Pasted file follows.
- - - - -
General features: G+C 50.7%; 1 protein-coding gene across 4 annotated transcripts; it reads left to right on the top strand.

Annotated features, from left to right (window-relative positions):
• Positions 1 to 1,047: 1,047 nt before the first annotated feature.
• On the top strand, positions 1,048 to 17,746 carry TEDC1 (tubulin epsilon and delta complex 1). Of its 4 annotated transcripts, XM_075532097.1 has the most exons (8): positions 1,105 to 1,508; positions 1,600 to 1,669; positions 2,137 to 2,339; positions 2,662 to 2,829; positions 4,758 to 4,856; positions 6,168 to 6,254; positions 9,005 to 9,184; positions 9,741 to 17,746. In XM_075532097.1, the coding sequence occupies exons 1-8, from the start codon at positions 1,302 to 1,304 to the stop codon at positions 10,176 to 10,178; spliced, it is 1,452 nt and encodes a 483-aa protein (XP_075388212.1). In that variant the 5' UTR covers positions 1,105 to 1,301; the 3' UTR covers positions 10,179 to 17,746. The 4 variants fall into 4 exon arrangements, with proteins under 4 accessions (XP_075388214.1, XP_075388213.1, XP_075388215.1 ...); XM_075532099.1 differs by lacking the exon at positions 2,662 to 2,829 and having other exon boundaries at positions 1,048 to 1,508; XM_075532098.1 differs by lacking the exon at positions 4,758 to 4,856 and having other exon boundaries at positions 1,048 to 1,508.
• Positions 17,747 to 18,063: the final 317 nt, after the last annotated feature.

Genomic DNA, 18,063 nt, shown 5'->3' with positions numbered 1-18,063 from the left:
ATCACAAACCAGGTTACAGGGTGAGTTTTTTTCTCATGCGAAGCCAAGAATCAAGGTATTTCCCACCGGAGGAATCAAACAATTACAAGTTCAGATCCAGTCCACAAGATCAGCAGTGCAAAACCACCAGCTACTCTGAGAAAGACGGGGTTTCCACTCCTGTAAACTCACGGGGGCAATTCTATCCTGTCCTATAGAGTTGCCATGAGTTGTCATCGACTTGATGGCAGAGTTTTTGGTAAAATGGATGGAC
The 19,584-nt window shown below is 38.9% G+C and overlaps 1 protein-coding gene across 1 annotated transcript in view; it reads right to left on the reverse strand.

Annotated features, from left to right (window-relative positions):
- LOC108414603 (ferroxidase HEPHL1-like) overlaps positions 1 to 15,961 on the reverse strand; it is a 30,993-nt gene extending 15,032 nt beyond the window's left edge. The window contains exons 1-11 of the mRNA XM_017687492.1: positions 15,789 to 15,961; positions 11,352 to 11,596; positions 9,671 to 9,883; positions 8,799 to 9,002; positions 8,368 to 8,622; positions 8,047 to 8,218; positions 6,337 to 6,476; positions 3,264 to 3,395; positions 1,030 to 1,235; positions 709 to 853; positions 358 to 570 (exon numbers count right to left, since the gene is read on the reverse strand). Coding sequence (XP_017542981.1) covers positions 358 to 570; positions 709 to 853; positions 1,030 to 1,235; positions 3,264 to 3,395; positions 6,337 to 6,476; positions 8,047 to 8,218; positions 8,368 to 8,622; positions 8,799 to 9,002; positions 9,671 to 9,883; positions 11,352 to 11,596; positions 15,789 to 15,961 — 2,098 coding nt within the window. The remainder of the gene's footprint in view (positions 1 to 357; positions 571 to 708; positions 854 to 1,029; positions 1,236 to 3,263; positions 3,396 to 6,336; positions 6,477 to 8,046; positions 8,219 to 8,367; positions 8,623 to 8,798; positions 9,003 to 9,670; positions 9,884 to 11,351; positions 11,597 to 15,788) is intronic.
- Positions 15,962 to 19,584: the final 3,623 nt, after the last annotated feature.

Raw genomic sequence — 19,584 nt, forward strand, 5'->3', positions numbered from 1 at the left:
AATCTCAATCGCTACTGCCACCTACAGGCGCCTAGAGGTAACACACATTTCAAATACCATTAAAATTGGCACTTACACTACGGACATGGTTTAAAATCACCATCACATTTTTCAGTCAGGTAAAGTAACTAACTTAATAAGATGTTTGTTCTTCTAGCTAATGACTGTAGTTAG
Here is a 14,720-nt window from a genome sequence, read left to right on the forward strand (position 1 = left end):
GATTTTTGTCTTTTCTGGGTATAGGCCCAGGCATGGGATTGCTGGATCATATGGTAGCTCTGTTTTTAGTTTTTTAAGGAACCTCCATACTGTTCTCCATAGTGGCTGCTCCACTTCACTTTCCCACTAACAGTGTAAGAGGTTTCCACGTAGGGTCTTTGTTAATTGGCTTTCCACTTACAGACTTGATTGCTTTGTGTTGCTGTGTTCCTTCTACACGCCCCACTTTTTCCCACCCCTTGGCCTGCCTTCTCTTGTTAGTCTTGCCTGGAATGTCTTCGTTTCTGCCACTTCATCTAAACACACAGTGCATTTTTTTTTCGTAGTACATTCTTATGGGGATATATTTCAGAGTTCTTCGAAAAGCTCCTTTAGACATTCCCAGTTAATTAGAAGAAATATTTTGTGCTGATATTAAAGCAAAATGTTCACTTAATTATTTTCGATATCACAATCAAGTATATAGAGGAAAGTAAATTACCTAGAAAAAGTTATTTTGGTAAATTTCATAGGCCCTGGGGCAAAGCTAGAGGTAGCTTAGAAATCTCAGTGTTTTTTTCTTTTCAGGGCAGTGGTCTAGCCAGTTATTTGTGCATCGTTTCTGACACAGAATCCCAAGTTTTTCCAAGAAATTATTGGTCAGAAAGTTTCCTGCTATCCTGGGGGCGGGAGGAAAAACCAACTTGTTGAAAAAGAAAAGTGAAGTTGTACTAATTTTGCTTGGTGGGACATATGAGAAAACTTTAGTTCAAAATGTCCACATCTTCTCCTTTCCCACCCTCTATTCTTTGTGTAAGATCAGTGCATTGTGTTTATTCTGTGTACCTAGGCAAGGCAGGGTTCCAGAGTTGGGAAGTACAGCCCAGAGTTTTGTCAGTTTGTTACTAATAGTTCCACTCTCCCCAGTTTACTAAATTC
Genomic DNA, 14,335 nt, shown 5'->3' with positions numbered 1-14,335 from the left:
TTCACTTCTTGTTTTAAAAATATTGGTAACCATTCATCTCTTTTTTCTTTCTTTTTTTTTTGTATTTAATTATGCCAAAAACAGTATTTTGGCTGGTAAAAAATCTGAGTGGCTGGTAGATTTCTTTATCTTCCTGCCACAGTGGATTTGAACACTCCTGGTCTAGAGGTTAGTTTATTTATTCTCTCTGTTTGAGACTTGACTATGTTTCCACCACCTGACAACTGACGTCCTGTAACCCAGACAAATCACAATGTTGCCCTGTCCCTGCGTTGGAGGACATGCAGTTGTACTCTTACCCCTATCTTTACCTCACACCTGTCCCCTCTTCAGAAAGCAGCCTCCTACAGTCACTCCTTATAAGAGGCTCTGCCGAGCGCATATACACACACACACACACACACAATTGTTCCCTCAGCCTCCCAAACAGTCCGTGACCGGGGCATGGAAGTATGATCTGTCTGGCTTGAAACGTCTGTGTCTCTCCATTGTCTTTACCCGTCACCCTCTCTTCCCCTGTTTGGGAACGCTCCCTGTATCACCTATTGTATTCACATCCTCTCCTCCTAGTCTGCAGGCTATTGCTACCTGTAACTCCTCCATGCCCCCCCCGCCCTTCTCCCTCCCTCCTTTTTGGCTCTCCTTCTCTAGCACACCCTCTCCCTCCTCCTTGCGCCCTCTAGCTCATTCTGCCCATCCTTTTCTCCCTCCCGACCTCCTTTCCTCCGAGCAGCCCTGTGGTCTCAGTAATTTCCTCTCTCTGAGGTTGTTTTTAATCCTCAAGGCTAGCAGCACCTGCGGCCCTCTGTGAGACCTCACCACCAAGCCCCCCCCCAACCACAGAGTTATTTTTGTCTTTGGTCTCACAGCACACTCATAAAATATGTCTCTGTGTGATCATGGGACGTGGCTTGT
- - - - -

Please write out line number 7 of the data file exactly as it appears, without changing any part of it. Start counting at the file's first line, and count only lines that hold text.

ATCACAAACCAGGTTACAGGGTGAGTTTTTTTCTCATGCGAAGCCAAGAATCAAGGTATTTCCCACCGGAGGAATCAAACAATTACAAGTTCAGATCCAGTCCACAAGATCAGCAGTGCAAAACCACCAGCTACTCTGAGAAAGACGGGGTTTCCACTCCTGTAAACTCACGGGGGCAATTCTATCCTGTCCTATAGAGTTGCCATGAGTTGTCATCGACTTGATGGCAGAGTTTTTGGTAAAATGGATGGAC